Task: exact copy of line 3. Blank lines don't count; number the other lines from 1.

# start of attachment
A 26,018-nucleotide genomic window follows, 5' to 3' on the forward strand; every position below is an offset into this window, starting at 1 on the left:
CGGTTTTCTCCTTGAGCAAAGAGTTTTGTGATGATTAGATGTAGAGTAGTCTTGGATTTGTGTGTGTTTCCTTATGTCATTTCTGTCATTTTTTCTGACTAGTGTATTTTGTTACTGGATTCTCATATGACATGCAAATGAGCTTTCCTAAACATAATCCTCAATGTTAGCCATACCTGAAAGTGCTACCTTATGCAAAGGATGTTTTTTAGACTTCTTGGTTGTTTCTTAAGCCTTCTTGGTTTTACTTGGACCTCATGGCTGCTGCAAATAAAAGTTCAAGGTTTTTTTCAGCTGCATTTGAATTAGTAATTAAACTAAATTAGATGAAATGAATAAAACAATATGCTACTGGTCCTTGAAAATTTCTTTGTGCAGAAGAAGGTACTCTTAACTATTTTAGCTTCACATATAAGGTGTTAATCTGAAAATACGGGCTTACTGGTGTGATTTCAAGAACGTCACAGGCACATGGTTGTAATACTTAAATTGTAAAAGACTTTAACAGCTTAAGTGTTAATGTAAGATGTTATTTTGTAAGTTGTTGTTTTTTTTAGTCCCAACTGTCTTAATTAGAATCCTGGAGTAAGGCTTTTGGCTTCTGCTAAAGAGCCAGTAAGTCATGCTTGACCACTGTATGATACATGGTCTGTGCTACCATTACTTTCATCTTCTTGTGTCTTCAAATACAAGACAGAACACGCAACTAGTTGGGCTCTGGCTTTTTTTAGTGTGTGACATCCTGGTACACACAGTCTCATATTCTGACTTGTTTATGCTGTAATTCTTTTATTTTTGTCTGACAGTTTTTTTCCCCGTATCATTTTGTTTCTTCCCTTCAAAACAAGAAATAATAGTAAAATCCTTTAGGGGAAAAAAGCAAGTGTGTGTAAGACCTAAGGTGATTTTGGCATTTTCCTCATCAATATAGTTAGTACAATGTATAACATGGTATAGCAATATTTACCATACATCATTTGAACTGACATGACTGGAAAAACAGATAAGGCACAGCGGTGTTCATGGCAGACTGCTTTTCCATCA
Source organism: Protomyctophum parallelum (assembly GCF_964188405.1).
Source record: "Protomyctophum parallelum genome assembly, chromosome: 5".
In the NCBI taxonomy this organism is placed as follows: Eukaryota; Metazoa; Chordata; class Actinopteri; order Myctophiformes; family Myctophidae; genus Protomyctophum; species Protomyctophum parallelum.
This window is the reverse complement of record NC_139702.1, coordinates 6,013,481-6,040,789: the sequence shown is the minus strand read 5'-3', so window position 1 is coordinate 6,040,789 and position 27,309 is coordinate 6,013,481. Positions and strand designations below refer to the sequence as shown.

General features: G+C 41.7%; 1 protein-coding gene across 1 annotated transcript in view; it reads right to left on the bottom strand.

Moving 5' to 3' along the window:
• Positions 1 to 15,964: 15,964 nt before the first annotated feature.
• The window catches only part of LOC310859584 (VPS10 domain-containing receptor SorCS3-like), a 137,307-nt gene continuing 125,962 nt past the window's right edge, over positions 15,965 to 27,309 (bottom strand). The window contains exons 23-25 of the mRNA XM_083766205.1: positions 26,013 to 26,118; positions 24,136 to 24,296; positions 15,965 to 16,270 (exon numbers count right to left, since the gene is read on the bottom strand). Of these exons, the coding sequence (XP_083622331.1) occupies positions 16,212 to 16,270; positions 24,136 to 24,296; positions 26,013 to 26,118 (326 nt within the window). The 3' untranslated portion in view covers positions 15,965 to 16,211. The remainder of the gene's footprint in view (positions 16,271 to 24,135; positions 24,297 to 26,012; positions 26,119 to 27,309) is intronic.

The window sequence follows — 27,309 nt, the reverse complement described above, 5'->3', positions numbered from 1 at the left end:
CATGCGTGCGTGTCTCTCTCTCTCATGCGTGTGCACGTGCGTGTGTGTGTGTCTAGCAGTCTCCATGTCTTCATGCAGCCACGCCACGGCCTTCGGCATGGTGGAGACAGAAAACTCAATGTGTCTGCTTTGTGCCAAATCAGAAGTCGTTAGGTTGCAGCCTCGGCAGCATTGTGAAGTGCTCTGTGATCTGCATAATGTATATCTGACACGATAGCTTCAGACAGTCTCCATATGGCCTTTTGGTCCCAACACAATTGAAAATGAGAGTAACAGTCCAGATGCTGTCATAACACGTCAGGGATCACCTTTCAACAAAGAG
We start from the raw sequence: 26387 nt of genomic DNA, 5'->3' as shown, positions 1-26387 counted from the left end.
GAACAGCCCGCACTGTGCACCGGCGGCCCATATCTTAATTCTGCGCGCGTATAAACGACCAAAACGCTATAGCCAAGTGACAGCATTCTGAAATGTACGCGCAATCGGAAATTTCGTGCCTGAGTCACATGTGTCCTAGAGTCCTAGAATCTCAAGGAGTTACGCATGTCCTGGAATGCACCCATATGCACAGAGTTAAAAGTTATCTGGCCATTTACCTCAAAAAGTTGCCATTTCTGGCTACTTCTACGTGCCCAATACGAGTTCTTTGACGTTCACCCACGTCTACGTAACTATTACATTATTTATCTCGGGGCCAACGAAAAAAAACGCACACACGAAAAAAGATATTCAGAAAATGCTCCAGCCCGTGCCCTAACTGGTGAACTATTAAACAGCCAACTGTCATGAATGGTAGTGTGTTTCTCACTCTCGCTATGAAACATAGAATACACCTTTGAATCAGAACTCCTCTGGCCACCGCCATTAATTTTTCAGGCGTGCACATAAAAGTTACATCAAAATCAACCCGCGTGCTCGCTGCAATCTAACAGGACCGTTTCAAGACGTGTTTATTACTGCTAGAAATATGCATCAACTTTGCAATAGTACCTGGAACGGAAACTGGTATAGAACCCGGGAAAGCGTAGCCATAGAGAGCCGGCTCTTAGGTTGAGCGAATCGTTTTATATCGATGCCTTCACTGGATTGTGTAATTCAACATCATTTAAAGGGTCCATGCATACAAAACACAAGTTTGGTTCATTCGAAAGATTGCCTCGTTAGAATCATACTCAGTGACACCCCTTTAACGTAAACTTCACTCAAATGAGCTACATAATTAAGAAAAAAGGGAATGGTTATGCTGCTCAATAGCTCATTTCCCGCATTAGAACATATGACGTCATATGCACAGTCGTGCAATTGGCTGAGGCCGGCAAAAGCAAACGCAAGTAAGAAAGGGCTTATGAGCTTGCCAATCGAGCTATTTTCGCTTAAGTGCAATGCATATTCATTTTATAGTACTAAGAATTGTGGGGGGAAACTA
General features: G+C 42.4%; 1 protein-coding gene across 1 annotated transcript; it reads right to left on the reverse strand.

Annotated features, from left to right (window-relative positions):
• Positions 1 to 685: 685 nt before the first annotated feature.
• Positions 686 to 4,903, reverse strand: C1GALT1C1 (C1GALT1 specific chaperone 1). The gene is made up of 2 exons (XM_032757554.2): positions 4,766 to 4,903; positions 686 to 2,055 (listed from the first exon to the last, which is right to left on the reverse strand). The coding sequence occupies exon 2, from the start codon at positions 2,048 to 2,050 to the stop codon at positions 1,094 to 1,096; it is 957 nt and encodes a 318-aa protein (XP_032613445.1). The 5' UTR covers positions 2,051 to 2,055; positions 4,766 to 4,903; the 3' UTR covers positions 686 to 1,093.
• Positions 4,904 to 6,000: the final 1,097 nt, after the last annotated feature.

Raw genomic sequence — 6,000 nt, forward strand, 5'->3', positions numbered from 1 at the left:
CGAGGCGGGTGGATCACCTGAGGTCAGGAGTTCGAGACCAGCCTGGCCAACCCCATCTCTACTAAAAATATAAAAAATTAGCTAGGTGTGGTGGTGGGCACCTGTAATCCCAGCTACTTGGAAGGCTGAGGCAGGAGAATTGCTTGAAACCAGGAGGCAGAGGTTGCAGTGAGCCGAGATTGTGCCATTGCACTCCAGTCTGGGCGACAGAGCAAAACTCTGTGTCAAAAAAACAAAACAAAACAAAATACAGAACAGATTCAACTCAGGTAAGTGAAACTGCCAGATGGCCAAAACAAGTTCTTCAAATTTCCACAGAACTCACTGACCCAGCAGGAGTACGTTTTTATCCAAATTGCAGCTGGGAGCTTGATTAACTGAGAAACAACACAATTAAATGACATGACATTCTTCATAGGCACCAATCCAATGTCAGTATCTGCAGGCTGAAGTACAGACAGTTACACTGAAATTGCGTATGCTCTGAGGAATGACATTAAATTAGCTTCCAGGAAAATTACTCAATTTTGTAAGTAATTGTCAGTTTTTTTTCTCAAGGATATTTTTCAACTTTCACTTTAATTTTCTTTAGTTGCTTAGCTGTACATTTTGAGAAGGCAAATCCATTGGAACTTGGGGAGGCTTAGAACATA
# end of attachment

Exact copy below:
Source organism: Protomyctophum parallelum (assembly GCF_964188405.1).